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Perry's Index to the Aesopica

Fables exist in many versions; here is one version in English:


The ant and the fly were bitterly arguing about who was more important. The fly presented her case first. 'Do you really mean to compare yourself to my exalted status? I pass my time among the altars, I wander through the temples of the gods; whenever there is a sacrifice, I am the first to taste all the entrails; I can sit on the head of the king if I want and I enjoy the forbidden kisses of all the married women; I do not work and yet I reap the very best of all the spoils. What has life given you that can compare with all that I have, you country bumpkin!' The ant replied, 'It is truly a wonderful thing to dine at the gods' table, but only for someone whom the gods have invited, not for someone whom they hate. You say that you frequent their altars? Agreed, but you are driven away as soon as you arrive. As for the kings you mention and the women's kisses, you are boasting about something that it is shameful to mention. Moreover, if you do no work then it is no surprise that you have nothing at hand when you need it. I, on the other hand, assiduously gather a store of grain for the winter, while I see you feeding on manure piled up against the walls. Later on, when the cold winds make you shrivel up and die, I am safe and at peace in my well furnished abode. Now that it is summer you try to provoke me, but in winter you have nothing to say. That should be enough to take the edge off your pride.'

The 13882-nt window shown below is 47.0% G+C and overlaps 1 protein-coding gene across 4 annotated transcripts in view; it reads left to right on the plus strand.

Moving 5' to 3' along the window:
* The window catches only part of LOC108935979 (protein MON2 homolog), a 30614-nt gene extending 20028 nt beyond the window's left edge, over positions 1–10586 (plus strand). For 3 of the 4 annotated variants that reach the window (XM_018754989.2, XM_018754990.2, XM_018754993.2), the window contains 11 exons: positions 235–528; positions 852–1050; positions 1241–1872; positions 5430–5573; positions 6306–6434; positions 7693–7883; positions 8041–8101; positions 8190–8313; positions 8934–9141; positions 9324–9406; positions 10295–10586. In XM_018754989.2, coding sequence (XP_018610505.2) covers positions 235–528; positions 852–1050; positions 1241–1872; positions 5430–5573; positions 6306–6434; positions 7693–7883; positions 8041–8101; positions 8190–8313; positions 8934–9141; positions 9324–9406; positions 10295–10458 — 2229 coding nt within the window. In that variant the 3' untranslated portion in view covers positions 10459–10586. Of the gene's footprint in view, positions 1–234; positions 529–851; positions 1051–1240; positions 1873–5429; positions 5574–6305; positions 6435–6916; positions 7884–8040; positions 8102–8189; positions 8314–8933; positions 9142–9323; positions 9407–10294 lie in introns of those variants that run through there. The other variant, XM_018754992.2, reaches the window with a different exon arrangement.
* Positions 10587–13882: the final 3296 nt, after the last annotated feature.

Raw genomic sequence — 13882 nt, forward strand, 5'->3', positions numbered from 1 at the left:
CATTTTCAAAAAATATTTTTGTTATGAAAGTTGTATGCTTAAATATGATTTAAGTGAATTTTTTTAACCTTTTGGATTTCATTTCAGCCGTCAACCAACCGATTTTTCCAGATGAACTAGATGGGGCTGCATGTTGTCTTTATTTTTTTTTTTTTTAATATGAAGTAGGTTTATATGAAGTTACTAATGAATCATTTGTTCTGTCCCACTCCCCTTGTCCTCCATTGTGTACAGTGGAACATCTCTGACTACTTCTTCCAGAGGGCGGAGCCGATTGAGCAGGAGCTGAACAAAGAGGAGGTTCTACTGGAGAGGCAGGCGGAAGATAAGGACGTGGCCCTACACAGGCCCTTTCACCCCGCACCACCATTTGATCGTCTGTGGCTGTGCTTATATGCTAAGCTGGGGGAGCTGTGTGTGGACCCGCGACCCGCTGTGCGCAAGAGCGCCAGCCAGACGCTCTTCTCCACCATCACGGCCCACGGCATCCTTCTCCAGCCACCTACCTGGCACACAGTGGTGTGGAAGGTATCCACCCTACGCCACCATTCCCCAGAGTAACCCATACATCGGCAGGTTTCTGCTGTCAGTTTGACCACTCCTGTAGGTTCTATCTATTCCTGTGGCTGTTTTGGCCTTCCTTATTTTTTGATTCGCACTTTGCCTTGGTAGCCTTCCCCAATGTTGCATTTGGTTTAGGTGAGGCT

This sort of fable shows how to recognize those people who extol themselves for empty deeds and those whose noble qualities are marked by solid accomplishments.

Source: Aesop's Fables. A new translation by Laura Gibbs. Oxford University Press (World's Classics): Oxford, 2002.
NOTE: New cover, with new ISBN, published in 2008; contents of book unchanged.

Perry 521: Caxton 2.17 [English]
Perry 521: Gibbs (Oxford) 198 [English]
Perry 521: L'Estrange 34 [English]
Perry 521: Steinhowel 2.17 [Latin, illustrated] Mannheim University Library
Perry 521: Ademar 27 [Latin]
Perry 521: Odo 75 [Latin]
Perry 521: Phaedrus 4.25 [Latin]
Perry 521: Walter of England 37 [Latin]

You can find a compilation of Perry's index to the Aesopica in the gigantic appendix to his edition of Babrius and Phaedrus for the Loeb Classical Library (Harvard University Press: Cambridge, 1965). This book is an absolute must for anyone interested in the Aesopic fable tradition. Invaluable.